All Together Now: Green Modern Cooperative Living in Australia


Images from Sanctuary Magazine, Rachel Pilgrim & Andrew Lecky

So many of the green houses we see are single family, alone in the country, but there are more and more developers and builders trying to build green communities. On Munro court in the mining town of Castlemaine, outside of Victoria, Australia, eight lovely little modern houses have been designed by Robyn Gibson of Lifehouse design. None are over 1500 square feet, and it is sort of a cooperative, sharing responsibility for the communal vegetable gardens, emptying the compost and feeding the "chooks" [sic]


Fiona Negrin describes it in the always inspiring Sanctuary Magazine:

The development was initiated by a local couple, Sue Turner and Don Wild, whose vision was to build a cluster of energy-efficient modern houses that harmonised with the landscape. Social sustainability would be a key criterion, as would the potential for elderly people to downsize in comfort and age in place.


Although the houses are placed quite close to each other, they don't have boundary fences, so strategic design was employed to instil a sense of seclusion. "All living areas face onto the sleeping and bathing areas of the neighbouring house, so nobody's living areas look into any others," says Robyn. "Additionally, there are screens, earth mounds and plantings between houses to provide privacy."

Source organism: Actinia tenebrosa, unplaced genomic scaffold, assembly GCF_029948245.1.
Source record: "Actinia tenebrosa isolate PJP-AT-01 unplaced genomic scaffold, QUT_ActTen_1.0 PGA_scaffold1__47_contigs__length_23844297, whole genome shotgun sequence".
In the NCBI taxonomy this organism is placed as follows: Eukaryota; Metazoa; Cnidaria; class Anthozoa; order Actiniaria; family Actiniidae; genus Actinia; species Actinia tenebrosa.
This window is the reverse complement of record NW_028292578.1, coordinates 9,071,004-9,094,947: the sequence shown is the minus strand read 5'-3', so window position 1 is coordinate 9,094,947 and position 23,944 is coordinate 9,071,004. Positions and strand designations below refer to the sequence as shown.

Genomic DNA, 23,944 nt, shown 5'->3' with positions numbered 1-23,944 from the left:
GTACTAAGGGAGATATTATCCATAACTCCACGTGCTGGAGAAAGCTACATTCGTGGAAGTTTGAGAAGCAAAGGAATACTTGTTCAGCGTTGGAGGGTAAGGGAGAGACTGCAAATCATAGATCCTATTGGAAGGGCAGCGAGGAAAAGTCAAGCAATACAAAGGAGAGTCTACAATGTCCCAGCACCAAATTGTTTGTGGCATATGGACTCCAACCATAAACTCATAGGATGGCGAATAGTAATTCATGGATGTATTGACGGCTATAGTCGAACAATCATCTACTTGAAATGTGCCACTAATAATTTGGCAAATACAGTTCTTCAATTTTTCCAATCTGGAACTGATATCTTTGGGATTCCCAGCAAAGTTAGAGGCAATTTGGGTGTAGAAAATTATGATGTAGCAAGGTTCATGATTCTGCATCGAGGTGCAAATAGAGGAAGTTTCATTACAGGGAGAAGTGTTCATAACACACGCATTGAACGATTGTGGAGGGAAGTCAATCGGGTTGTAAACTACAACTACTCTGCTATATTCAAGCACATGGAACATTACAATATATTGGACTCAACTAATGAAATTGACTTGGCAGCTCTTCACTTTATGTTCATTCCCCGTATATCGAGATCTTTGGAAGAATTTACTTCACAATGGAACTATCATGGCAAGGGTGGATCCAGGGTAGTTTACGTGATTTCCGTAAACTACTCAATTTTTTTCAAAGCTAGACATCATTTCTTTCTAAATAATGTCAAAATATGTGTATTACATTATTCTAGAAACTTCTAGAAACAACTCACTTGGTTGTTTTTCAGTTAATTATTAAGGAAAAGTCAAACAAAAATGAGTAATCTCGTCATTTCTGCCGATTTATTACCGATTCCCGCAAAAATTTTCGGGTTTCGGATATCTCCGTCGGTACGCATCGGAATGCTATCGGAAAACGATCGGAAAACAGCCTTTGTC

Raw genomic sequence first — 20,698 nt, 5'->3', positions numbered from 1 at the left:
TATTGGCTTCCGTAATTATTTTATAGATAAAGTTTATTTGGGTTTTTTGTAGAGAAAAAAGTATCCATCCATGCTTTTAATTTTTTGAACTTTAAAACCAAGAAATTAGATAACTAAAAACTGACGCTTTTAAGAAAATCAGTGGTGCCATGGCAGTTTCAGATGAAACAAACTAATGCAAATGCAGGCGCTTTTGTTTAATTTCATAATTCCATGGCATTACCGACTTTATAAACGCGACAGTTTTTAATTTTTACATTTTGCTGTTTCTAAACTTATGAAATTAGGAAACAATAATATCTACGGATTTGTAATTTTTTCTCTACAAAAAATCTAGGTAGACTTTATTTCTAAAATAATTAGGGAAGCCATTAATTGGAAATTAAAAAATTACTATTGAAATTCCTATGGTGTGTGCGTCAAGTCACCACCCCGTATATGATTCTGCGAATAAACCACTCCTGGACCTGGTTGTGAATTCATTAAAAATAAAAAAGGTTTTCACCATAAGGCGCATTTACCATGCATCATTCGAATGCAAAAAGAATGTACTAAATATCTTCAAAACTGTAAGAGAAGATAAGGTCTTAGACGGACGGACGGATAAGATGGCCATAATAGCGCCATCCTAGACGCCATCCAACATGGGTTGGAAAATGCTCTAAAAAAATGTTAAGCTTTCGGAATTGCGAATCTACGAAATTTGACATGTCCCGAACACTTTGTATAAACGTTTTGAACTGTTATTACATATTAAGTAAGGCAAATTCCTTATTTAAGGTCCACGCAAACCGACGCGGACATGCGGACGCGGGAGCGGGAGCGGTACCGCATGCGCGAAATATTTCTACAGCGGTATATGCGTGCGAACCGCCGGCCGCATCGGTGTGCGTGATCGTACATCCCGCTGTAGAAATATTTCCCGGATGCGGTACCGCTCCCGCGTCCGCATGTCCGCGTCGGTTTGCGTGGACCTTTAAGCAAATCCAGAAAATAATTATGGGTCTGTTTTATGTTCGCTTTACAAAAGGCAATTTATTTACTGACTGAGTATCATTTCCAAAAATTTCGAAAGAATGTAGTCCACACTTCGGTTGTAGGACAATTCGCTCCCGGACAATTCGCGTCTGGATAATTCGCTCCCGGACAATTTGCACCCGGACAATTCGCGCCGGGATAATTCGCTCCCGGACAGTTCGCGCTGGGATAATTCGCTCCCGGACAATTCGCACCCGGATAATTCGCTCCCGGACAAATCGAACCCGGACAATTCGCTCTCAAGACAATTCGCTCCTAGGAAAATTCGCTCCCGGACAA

It is a mix of young families, couples and retirees, and they are not all into green living; One of the retirees describes it:

"I walked into this room and I just thought, it's so beautiful, so full of light. And the finishes, the colours, so much thought has gone into details and the fittings....A small space can be well used. There's tons of storage. Big windows and high ceilings give a sense of spaciousness. It's a small house but it feels like a big house because it has the right proportions."

All of the houses have lots of insulation, concrete slab floors to hold heat and big north windows for solar gain in winter; in summer, there are awnings and pergolas to shade them. Different houses have different systems; some have photovoltaics, one has grey water recycling, all have big water storage tanks.

It is a wonderful concept; not hyper-organized like co-housing, not really a co-op, but market housing sold to people who buy into the cooperative lifestyle. Lovely to look at, too. More in Sanctuary Magazine

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